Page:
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Performing Artists Prepare for a Fresh Start Under a New Administration

January 18, 2021

As Joe Biden and Kamala Harris prepare for their inauguration, the leaders of the Bay Area’s performing arts community have a dual message for the incoming administration.

We need help. And we can help.

In a series of interviews, area arts administrators were overflowing with ideas regarding the types of assistance they hope to receive from the federal government, from grants with fewer strings attached to a welcome-back-to-the-theater marketing campaign.

Many also see this moment as an opportunity to move the arts from the periphery to the center of the national conversation. The arts, they argue, can play an enormously positive role in reestablishing a sense of community, shared purpose, and national unity in the wake of a uniquely difficult period in our history. They want the federal government to understand that and champion it.

“There is a unique and beautiful ecosystem of the arts across the country. This is an opportunity to mobilize and leverage it in service of the nation’s regeneration,” said Deborah Cullinan, chief executive officer of the Yerba Buena Center for the Arts.

“We have a lot to offer. We deeply understand what it means to gather people, and we’re really good at it. We’re able to think a lot about how we might help people to regain trust in one another and the government,” said Cullinan. It’s a skill, she notes, that will come in handy in convincing skeptics to get vaccinated.

“Creating federal-level policies and programs to harness the collective power of the arts, and developing a forward-looking national cultural policy that recognizes the rich diversity of cultural experience in America, would have huge impacts on the re-energizing of the country after this time of fractured isolation,” agreed San Francisco Opera General Director Matthew Shilvock. “The arts heal division, uplift communities, and connect people in shared awareness of humanity.”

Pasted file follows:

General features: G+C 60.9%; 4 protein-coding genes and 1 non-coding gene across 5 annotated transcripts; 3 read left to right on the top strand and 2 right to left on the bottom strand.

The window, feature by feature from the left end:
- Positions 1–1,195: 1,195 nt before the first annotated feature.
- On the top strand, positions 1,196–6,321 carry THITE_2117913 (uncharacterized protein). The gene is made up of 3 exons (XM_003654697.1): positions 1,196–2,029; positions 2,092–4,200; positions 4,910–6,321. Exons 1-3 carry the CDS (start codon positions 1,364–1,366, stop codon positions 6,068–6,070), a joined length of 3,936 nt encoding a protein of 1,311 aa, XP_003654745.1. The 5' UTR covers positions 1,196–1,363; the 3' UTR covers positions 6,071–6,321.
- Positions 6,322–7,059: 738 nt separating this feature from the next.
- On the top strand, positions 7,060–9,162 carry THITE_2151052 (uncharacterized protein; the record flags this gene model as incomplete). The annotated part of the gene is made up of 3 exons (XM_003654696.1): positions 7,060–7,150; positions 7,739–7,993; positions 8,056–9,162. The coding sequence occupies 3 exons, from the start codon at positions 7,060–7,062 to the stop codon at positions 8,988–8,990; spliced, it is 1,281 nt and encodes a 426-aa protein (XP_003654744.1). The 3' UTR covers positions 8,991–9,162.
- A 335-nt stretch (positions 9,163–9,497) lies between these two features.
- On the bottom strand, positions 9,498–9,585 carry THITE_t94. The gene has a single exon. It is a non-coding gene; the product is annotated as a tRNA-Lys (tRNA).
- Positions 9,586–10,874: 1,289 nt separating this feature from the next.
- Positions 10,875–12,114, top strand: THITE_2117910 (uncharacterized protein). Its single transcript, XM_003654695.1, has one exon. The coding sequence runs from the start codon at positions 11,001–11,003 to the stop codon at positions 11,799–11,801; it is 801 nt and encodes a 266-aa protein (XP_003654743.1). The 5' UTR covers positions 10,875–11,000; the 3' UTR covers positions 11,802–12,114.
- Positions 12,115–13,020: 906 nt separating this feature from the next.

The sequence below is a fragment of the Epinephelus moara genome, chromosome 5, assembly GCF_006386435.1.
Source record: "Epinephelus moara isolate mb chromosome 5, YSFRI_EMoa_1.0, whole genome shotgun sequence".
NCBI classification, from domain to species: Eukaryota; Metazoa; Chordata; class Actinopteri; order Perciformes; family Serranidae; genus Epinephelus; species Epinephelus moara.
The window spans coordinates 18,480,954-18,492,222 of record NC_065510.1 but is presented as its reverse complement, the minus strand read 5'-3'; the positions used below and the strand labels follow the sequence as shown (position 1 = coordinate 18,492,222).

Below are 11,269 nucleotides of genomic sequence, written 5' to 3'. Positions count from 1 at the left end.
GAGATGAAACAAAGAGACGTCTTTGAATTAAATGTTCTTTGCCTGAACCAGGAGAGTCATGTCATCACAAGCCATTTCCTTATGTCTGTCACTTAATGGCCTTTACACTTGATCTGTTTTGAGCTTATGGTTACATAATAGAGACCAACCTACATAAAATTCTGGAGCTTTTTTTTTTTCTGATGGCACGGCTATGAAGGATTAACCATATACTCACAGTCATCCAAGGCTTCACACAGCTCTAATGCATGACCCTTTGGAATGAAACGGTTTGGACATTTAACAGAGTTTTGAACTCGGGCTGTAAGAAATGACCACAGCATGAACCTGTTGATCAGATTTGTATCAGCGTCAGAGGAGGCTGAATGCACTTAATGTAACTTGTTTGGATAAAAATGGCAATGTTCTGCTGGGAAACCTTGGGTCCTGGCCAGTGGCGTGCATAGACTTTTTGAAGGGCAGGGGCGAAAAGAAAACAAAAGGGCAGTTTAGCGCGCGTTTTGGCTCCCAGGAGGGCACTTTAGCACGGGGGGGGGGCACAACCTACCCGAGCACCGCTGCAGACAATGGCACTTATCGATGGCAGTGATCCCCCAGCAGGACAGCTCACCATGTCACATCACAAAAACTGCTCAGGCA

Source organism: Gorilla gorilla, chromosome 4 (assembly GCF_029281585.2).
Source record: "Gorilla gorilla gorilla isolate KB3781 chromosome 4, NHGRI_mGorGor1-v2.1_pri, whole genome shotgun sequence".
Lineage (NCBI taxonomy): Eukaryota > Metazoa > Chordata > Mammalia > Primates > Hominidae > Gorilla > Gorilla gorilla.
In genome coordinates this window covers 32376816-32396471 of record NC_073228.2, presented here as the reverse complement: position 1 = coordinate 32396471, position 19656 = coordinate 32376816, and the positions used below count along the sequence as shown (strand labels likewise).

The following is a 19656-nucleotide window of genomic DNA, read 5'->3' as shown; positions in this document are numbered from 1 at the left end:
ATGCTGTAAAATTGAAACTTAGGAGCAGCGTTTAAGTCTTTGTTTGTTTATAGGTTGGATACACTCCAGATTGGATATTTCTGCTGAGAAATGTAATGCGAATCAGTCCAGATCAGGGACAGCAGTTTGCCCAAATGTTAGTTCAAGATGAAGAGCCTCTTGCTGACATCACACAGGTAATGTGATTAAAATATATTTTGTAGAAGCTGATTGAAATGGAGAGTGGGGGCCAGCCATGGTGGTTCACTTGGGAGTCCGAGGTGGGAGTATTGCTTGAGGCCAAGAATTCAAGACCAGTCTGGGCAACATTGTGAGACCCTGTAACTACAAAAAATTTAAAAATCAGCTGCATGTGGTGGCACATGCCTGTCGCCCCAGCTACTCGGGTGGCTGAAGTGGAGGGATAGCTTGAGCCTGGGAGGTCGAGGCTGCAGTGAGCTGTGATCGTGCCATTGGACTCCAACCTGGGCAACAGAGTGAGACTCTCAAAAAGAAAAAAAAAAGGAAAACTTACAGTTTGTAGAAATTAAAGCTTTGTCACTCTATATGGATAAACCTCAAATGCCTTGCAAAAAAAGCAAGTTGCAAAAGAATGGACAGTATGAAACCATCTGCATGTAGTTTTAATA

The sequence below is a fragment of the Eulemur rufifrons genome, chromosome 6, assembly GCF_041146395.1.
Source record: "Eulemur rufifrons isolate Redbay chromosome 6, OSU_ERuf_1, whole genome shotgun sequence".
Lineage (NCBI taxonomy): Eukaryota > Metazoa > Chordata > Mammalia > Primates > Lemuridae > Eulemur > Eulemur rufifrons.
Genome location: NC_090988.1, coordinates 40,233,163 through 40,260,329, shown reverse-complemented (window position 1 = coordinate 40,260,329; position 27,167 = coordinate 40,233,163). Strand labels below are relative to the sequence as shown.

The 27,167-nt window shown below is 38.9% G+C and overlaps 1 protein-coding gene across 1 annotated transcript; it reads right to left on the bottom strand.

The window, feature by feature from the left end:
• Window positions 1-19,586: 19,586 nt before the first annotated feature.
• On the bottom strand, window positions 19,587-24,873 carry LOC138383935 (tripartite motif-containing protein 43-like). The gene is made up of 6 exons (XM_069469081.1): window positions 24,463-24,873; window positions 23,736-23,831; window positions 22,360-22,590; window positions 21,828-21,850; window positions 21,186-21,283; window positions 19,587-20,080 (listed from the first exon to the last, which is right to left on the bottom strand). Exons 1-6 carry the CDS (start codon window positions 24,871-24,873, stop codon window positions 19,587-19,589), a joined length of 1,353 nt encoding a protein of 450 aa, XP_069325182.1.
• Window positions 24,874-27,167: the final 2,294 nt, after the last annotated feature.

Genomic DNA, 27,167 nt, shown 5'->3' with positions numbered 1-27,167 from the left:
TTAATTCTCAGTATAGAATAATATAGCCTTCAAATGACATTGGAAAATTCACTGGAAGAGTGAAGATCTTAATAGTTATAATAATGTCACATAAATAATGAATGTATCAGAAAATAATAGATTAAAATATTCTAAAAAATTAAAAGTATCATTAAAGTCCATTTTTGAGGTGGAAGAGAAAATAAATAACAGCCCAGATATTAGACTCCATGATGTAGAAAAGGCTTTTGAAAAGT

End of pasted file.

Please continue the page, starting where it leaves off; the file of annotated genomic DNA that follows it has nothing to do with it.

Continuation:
“Art and music encourage dialogue, foster human connections, and stimulate economies,” added David Finckel and Wu Han, artistic directors of [email protected] “We hope the new administration recognizes the importance of arts and culture, and finds new ways to bolster the artistic community so we can do our work, and let the healing of the human spirit begin, after this pandemic is over.”

However self-evident to arts lovers, these sentiments are seldom incorporated into public policy. The pandemic recovery offers a chance to change that, given the enormity of the task facing the new administration, and the appreciation its leaders have for cultural activity. (Biden is a lover of Irish poetry, while Harris was in her high-school dance troupe.)

But that will require the arts having a strong voice in the policymaking process.

“There has been some renewed talk of potentially establishing a cabinet-level Secretary of Arts and Culture, which would be an enormous step forward in recognizing the importance and impact of the arts at a federal level,” noted Mark C. Hanson, chief executive officer of the San Francisco Symphony.

Another alternative would be creating an “arts czar,” along the lines of the “climate czar” position Biden created for former Secretary of State John Kerry. “One of the best ideas I’ve heard is to put this position, or set of positions, inside the domestic policy council,” said Cullinan. “I think that’s super-savvy.”